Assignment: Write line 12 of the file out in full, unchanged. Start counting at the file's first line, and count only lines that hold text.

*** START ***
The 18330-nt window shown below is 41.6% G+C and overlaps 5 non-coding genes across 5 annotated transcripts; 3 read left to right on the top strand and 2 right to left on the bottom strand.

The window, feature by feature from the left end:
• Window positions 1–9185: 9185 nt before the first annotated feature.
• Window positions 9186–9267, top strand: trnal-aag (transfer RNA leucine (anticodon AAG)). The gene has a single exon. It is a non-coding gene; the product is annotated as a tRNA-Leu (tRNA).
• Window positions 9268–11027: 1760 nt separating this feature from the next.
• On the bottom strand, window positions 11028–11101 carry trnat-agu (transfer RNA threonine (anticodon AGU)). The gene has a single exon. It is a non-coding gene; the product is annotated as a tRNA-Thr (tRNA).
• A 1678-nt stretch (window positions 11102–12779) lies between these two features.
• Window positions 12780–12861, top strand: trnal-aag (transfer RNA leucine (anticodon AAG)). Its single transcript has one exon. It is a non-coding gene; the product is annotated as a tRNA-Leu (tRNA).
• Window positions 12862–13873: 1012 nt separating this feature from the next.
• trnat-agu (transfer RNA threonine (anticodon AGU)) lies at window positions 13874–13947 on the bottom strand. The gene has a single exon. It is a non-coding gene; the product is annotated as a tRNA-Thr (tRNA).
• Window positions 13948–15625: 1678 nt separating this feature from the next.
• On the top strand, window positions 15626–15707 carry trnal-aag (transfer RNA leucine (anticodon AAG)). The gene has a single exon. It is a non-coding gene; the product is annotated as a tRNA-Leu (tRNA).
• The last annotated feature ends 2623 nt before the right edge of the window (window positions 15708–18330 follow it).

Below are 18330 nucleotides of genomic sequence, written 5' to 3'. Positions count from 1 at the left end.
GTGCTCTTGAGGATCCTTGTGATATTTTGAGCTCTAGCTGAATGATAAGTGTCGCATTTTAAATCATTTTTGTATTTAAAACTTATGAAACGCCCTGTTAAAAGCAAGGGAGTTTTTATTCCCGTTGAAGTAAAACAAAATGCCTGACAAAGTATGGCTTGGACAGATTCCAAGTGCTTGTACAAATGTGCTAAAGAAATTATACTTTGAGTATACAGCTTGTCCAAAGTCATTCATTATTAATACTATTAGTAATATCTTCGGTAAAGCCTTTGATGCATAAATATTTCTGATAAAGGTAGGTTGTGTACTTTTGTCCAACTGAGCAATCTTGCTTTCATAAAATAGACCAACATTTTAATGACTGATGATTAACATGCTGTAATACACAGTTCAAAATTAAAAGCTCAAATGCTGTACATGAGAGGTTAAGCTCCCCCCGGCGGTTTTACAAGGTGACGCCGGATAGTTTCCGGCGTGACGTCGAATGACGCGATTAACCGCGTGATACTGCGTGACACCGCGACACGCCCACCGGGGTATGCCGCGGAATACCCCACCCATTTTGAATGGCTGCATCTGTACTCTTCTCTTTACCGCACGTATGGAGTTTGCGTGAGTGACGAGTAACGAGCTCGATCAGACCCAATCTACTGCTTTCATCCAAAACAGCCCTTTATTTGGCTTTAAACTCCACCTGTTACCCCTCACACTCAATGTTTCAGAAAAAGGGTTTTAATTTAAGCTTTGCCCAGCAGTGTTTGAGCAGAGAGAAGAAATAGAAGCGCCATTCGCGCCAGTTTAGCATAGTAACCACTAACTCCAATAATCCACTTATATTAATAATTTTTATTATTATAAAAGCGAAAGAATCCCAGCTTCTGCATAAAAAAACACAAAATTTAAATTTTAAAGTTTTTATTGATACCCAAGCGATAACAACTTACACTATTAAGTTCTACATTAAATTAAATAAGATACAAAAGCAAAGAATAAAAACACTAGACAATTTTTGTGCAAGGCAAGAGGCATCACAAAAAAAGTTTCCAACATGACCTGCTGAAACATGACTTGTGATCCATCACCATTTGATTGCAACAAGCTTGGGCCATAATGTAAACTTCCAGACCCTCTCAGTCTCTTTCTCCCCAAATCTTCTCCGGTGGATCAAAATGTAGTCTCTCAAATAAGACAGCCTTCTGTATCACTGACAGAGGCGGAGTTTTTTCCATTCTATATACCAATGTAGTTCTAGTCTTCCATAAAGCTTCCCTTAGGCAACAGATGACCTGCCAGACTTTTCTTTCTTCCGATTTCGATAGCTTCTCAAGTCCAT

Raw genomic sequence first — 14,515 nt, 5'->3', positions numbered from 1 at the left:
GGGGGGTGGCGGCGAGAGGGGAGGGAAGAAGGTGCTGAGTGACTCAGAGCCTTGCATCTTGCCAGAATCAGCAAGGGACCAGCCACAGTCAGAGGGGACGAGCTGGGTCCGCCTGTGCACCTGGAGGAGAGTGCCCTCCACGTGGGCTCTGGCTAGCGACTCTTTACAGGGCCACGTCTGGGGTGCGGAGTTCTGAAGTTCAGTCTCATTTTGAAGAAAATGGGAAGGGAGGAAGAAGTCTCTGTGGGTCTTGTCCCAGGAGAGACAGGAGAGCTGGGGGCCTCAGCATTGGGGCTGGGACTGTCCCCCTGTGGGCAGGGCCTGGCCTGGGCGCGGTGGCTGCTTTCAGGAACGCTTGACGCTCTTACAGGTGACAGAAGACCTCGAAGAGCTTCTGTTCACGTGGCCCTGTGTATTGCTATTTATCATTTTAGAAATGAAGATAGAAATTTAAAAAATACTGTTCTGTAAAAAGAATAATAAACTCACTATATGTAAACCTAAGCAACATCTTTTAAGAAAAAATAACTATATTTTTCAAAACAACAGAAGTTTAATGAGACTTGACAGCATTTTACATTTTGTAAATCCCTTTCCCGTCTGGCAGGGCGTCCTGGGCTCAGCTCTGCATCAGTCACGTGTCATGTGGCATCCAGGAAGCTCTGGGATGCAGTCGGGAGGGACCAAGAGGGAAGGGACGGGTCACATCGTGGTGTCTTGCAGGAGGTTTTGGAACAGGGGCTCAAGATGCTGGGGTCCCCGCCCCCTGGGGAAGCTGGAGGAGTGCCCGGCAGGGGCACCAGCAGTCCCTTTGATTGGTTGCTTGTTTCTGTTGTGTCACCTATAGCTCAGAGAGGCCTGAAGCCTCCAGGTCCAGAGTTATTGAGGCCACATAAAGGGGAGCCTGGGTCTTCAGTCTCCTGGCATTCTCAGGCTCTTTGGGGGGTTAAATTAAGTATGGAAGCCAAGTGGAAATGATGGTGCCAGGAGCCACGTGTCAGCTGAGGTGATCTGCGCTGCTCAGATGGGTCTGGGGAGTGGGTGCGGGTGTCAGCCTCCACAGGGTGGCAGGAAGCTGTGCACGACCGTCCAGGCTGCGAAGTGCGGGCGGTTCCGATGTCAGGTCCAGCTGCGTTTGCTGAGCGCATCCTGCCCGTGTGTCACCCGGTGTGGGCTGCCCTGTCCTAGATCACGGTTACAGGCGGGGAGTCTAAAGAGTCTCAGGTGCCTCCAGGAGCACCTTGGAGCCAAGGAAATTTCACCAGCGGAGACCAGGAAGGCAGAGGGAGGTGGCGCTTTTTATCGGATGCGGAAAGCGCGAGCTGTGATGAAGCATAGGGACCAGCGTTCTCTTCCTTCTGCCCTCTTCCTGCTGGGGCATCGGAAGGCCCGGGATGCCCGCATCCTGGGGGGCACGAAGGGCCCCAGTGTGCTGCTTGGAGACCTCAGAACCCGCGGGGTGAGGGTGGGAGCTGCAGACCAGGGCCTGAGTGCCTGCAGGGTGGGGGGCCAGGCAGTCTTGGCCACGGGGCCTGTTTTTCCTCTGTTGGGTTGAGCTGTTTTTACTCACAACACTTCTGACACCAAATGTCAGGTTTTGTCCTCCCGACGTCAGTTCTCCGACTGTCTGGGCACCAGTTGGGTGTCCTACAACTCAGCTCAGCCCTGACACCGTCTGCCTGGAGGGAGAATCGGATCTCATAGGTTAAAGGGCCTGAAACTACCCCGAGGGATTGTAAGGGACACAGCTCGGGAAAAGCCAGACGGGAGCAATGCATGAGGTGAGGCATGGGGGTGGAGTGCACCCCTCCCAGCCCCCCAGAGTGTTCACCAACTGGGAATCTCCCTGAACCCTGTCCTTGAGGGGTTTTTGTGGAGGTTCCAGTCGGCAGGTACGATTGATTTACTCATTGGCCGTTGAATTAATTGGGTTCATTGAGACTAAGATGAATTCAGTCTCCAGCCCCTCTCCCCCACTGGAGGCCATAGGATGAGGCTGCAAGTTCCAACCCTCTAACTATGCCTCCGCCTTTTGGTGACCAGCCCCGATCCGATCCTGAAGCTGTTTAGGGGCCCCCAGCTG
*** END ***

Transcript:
• On the top strand, window positions 15626–15707 carry trnal-aag (transfer RNA leucine (anticodon AAG)). The gene has a single exon. It is a non-coding gene; the product is annotated as a tRNA-Leu (tRNA).